declan bright

Attribute Driven Design in Software Architecture

Attribute Driven Design is a software architecture design process which originally came from the Carnegie Mellon University Software Engineering Institute, (SEI). It has evolved over the years; ADD 1.0 was published by Felix Bachmann and Len Bass in 2001, ADD 2.0 was published in 2006 and ADD 3.0 was published in 2016 in the excellent book by Humberto Cervantes and Rick Kazman; Designing Software Architectures: A Practical Approach.

Personally, I have used the process for a number of years now and I find it incredibly useful, it helps me to structure my thought process as I go about my work, it's light-weight and I only use the parts I need on any given project. The focus on quality attributes / non-functional requirements (NFRs) reduces the chances of missing these considerations when the pressure of a deadline is looming. The cross-referencing of the design inputs, especially the mapping between the quality attributes and use cases is very helpful. It’s like a mental checklist, prompting me to investigate avenues and to cross reference my thoughts and ideas against the design criteria.

The process defines a set of design inputs followed by a set of steps which facilitates an iterative approach to architecture design. The duration of each Design Iteration will vary depending on the project. Where appropriate, the Design Iterations can follow an agile sprint cycle, where the architect works on the next phase of the design in the sprint ahead of the development team, or the iterations can span a much longer elapsed time, especially if the architect is working across multiple architecture design projects simultaneously while waiting for clarity on functional requirements.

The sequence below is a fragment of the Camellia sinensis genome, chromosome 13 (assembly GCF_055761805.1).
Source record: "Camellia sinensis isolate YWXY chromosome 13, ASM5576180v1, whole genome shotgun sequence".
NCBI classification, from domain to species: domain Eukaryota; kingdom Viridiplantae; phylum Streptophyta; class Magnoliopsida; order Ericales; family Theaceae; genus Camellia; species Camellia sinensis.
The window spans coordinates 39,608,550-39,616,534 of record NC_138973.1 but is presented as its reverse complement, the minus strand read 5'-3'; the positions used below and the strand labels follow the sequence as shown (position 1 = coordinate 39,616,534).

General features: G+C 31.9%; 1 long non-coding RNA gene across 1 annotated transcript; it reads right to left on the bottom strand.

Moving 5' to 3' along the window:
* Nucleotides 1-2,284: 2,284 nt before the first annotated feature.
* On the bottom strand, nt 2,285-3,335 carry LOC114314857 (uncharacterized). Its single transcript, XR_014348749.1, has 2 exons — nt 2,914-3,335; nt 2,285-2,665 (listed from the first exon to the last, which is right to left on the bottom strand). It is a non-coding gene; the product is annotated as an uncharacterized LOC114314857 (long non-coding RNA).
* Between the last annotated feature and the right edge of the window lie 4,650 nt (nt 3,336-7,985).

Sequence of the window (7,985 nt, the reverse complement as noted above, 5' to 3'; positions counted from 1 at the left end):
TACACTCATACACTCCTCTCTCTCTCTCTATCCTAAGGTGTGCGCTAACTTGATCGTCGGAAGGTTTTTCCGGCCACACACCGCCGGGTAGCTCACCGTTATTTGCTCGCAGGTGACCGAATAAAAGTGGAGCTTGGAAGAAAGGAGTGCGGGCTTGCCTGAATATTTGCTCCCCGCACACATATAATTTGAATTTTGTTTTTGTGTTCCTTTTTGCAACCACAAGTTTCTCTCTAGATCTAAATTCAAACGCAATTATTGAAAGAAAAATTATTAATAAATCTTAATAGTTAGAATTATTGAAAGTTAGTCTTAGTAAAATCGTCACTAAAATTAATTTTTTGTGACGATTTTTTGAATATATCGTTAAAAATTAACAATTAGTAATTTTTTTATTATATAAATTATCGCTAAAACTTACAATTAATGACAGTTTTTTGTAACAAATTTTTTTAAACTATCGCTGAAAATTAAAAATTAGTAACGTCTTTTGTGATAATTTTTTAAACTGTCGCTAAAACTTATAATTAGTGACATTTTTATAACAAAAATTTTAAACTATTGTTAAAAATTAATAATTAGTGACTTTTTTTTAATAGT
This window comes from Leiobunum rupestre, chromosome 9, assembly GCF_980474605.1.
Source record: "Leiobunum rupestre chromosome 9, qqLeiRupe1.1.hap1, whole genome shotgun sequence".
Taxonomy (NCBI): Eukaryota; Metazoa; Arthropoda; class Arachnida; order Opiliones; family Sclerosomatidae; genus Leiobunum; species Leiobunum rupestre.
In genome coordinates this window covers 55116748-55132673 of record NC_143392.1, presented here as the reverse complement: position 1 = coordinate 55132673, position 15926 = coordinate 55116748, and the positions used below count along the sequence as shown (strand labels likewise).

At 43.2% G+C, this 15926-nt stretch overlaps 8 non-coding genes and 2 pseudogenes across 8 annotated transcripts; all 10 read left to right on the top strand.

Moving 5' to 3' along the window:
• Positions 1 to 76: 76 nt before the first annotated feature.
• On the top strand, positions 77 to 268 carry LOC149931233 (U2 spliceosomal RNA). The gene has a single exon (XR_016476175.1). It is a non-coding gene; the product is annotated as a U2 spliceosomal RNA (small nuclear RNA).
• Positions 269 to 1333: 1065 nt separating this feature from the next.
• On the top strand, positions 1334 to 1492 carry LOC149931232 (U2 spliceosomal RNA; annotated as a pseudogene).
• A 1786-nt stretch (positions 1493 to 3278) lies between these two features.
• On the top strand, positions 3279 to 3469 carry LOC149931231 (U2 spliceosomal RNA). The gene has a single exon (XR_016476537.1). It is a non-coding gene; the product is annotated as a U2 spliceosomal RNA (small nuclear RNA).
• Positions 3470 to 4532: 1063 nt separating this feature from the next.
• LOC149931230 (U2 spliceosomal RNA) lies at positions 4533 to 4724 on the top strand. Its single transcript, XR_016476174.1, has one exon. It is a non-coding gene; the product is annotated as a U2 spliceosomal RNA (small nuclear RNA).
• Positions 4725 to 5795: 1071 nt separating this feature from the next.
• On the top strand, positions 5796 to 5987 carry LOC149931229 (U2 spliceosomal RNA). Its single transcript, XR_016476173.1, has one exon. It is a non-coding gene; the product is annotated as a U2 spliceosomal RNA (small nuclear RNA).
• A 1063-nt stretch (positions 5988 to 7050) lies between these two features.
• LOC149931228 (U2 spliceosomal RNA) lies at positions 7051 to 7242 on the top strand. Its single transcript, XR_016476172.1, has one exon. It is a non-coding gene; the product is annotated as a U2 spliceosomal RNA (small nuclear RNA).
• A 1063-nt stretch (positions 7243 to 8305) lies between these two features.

ADD 3.1

I have no affiliation with the SEI and therefore no authority to declare a new version of the process however I have made some changes to ADD 3.0 to more closely reflect the way I use the process, i.e.

Process Flow

This is the process modelled using ArchiMate:

ADD 3.1

Design Inputs

Step 0. Capture Design Inputs

Design Objectives

The design objectives describe the business and/or technical rationale and the scope of the design project. Links to functional requirement documentation or any other artefacts which provide background information should be included. The project sponsors and other key stakeholders can also be listed.

Use Cases

A list of the architecturally significant use cases and requirements, both technical and functional, also known as Architecturally Significant Requirements (ASRs).

Quality Attribute Scenarios

A list of the quality attributes / non-functional requirements (NFRs) relevant to the design project and how they relate to the Use Cases.


A list of limitations or restrictions on the design, i.e. the design must cater for both on-premise and cloud based deployments


Other concerns or external drivers, i.e. the development team allocated to the project have limited experience with this part of the system.

Current State Architecture

If this design is related to existing system/s, provide a description or references to any documentation describing the current state architecture.

Design Input Prioritisation

As an optional activity, Design Inputs can also be prioritised based input from the project sponsor/s and the architectural significance. This is a useful exercise in larger projects where design activities span multiple design iterations.

Design Iterations

Step 1. Review Design Inputs

All of the Design Inputs must be reviewed at the start of each Design Iteration.